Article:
Student-Led LCA Report: Hixon Center Shareware Plate Environmentally Preferable to Single-Use Paper Plate

A life cycle assessment (LCA) report produced by Harvey Mudd College students and Hixon Center director Tanja Srebotnjak concludes that Hixon Center Shareware plates are environmentally preferable than single-use paper plates.

In Fall 2016, the Hixon Center for Sustainable Environmental Design launched its Shareware Program at Harvey Mudd College to incentivize the use of reusable dishes and utensils and eliminate the use of single-use products for campus events. The service is free to faculty and staff, and available for student groups on an ad hoc basis. Following the launch of the program, the Hixon Center received inquiries regarding the comparative environmental impact of the Shareware as compared to disposables, considering that the plates must be washed after each use and might require significant amounts of water, energy, and cleaning products (e.g., detergent).

Professor Tanja Srebotnjak, director of the Hixon Center, proposed a comparative LCA analysis of Shareware plates and single-use paper plates to students in her ENGR038 course, “Introduction to Life Cycle Assessment and Sustainable Environmental Design,” under the broader hypothesis that reusable items were preferable to disposable items. Life cycle assessment is a methodology for systematically compiling and evaluating the material and energy use and associated environmental releases (e.g., air emissions, wastewater effluents, and landfill contributions) that accompany a product from cradle (i.e., the sourcing of raw materials) to grave (i.e., its fate at the end of its useful life). According to Srebotnjak:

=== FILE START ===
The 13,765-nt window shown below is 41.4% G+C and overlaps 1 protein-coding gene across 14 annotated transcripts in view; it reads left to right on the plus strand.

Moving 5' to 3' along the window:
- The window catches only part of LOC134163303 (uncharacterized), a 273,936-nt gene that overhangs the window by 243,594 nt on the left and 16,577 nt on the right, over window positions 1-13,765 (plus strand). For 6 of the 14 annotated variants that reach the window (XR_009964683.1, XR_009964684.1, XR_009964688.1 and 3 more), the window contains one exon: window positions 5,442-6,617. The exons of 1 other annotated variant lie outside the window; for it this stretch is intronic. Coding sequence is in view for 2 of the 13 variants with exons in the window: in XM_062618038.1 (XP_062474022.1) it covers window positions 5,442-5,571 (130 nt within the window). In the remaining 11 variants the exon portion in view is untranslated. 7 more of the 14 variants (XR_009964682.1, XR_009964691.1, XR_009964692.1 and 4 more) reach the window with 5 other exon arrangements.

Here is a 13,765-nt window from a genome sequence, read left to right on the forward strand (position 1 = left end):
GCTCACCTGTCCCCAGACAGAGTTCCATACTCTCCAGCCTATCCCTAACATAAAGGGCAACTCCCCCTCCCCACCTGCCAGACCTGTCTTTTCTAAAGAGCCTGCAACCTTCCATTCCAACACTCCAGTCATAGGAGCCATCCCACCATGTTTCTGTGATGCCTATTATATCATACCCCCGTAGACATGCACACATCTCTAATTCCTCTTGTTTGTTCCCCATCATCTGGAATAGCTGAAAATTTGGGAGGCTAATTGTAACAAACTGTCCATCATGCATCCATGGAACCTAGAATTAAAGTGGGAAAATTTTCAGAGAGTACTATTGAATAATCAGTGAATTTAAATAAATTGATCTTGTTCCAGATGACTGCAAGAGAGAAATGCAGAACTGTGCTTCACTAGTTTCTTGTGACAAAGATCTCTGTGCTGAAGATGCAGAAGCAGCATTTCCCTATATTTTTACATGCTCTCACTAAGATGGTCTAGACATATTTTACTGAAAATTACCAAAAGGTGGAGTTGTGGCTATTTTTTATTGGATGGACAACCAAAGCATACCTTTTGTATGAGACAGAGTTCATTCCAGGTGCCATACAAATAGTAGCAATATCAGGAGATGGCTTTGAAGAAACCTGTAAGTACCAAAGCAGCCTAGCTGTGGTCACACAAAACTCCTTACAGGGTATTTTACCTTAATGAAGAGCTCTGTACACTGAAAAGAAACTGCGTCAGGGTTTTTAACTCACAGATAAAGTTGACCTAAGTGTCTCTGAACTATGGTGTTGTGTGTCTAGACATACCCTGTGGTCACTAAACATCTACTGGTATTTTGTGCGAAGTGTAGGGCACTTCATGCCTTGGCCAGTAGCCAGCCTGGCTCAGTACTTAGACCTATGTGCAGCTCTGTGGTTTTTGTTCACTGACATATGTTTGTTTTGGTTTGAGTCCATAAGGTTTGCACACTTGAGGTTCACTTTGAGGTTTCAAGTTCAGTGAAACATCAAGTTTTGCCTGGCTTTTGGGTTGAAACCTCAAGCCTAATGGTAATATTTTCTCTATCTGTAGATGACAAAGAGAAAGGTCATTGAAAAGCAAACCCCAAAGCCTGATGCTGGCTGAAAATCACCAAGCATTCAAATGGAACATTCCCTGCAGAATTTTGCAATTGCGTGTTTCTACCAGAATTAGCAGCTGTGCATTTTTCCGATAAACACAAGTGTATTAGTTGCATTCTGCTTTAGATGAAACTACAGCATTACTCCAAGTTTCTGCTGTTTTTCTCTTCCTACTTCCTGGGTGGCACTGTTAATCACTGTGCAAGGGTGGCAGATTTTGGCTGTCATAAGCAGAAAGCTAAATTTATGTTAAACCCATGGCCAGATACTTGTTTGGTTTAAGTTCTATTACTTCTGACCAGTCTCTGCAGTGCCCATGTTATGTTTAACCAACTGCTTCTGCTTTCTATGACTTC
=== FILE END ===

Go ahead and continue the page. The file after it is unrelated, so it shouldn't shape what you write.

The Shareware vs. paper plate study provided my students with the practical, but also challenging, opportunity to put what they’ve learned in the course into practice. They researched and dug up as much information as they could about each step of both products’ life cycles – encountering typical LCA obstacles such as proprietary information restrictions and outdated or not quite comparable data.

The student teams produced short reports on the results of their analyses, which have since been consolidated and edited into a final report by Srebotnjak. The report concludes that the Shareware steel plates are preferable to paper plates, the former outperforming the latter in all assessed impact categories. The report does indicate some disparity in environmental performance between the two products, and according to Srebotnjak, readers of the report should consider the following:

The paper plate most strongly impacts natural resource reserves and ecosystems, while the steel plate is most influential in damaging natural resources and human health. It is also important to remember that this study compared two specific types of plates and should hence not be used to draw conclusions about other Shareware items and other types of disposable products. It is also always important to consider the scope and purpose of an LCA study and what environmental impact categories are considered to be relevant.

The Hixon Center aims to continue offering opportunities to students on campus to conduct meaningful coursework that might aid in supporting sustainability efforts and programs on campus.

The full report can be read under the “Publications” section of the Hixon Center’s Publications and Media Content page. Questions about the report and the life cycle assessment course can be sent to Professor Tanja Srebotnjak at